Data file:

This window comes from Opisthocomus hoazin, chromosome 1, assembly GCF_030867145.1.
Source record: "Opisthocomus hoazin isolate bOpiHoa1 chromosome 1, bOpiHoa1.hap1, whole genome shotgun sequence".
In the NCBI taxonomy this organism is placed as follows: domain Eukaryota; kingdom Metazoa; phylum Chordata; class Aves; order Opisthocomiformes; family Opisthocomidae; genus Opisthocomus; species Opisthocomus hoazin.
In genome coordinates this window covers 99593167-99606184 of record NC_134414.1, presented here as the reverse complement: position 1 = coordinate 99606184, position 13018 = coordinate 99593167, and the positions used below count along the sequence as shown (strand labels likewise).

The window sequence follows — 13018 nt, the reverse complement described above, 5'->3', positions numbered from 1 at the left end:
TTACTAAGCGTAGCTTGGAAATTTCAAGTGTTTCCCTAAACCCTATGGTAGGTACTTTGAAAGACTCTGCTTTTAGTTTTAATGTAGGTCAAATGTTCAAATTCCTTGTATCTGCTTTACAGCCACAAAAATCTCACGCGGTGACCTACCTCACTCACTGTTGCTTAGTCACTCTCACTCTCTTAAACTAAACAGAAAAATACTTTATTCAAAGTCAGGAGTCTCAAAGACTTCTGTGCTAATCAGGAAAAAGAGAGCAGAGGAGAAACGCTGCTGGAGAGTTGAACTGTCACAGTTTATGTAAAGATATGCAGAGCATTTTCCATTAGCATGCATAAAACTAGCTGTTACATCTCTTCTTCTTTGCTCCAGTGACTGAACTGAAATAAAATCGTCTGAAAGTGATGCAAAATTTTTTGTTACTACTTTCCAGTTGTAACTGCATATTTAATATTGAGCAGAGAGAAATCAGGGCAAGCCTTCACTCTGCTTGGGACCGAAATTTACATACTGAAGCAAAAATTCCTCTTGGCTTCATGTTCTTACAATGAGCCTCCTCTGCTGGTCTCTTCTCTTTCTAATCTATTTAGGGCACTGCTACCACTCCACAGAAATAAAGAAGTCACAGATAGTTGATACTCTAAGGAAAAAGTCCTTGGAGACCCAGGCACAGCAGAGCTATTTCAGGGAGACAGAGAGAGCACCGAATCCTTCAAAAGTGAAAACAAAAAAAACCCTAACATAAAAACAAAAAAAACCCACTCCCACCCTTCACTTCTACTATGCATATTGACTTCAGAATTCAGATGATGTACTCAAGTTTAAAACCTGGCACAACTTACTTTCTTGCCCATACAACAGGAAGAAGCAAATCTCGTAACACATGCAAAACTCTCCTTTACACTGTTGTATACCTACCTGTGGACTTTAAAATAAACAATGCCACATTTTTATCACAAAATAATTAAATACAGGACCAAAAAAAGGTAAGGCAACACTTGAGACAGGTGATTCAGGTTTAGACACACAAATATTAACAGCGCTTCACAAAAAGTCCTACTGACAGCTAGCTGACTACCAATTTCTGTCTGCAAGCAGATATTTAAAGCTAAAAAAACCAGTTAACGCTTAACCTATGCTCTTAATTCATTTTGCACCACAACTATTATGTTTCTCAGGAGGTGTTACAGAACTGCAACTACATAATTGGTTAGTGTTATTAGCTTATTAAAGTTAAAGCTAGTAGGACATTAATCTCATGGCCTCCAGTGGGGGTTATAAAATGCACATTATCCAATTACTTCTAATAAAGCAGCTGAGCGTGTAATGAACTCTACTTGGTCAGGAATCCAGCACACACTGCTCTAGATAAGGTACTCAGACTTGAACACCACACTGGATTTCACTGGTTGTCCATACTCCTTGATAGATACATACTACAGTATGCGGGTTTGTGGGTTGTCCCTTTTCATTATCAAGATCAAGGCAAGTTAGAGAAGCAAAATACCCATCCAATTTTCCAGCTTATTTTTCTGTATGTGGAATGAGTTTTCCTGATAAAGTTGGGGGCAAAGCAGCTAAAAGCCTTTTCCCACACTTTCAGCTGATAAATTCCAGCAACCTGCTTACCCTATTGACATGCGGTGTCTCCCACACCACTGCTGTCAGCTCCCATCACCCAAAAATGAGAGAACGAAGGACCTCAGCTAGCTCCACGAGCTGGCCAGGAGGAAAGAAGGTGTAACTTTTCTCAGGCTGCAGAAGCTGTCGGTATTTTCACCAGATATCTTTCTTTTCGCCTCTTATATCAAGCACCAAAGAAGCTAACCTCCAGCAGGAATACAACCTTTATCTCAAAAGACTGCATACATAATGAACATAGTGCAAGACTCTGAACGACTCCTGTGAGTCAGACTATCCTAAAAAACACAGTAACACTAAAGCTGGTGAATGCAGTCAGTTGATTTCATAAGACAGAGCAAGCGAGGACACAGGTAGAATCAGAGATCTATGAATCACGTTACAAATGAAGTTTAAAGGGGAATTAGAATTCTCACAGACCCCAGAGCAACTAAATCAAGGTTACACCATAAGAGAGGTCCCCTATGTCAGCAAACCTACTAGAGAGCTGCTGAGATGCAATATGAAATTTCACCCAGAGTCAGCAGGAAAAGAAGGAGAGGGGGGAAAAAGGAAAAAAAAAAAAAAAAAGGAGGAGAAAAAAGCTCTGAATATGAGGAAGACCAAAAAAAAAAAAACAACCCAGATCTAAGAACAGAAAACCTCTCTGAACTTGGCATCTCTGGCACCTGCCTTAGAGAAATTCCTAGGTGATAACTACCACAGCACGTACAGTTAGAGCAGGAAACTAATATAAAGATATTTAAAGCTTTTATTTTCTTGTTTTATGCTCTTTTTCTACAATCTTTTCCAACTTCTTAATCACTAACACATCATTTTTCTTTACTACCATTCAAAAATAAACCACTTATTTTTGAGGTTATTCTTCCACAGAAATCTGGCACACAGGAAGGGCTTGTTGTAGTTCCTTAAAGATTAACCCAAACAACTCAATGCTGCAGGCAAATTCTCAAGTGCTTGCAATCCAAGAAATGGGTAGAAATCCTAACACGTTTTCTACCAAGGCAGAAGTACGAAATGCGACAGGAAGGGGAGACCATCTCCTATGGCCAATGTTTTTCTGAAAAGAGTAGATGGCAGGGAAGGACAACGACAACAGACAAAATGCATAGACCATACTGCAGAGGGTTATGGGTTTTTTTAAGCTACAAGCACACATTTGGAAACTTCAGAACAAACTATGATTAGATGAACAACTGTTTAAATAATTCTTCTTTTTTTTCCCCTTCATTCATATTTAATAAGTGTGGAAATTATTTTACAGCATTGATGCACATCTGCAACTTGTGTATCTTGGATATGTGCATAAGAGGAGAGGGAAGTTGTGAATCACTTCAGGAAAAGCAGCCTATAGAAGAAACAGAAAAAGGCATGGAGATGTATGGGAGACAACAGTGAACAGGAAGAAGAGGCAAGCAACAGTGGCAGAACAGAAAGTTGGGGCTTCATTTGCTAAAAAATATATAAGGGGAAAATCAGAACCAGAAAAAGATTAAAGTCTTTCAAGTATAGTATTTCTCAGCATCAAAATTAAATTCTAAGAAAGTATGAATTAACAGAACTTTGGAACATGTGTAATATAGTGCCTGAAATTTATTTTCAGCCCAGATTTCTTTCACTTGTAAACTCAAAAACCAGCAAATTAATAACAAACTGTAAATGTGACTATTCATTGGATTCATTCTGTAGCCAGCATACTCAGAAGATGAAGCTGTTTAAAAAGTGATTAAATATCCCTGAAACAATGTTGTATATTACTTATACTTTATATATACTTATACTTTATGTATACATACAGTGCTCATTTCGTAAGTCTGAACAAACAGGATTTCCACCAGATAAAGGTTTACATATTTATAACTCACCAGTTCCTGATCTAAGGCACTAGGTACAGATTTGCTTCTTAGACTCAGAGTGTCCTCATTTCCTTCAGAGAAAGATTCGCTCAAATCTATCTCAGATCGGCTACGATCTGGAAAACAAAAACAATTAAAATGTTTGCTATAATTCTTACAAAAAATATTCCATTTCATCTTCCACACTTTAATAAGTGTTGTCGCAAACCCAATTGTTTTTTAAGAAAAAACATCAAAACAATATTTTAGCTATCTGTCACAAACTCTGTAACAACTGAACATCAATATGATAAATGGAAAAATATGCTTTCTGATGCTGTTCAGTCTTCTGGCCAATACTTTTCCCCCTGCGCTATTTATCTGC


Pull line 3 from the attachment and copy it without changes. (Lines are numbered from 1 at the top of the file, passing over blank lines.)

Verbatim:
In the NCBI taxonomy this organism is placed as follows: domain Eukaryota; kingdom Metazoa; phylum Chordata; class Aves; order Opisthocomiformes; family Opisthocomidae; genus Opisthocomus; species Opisthocomus hoazin.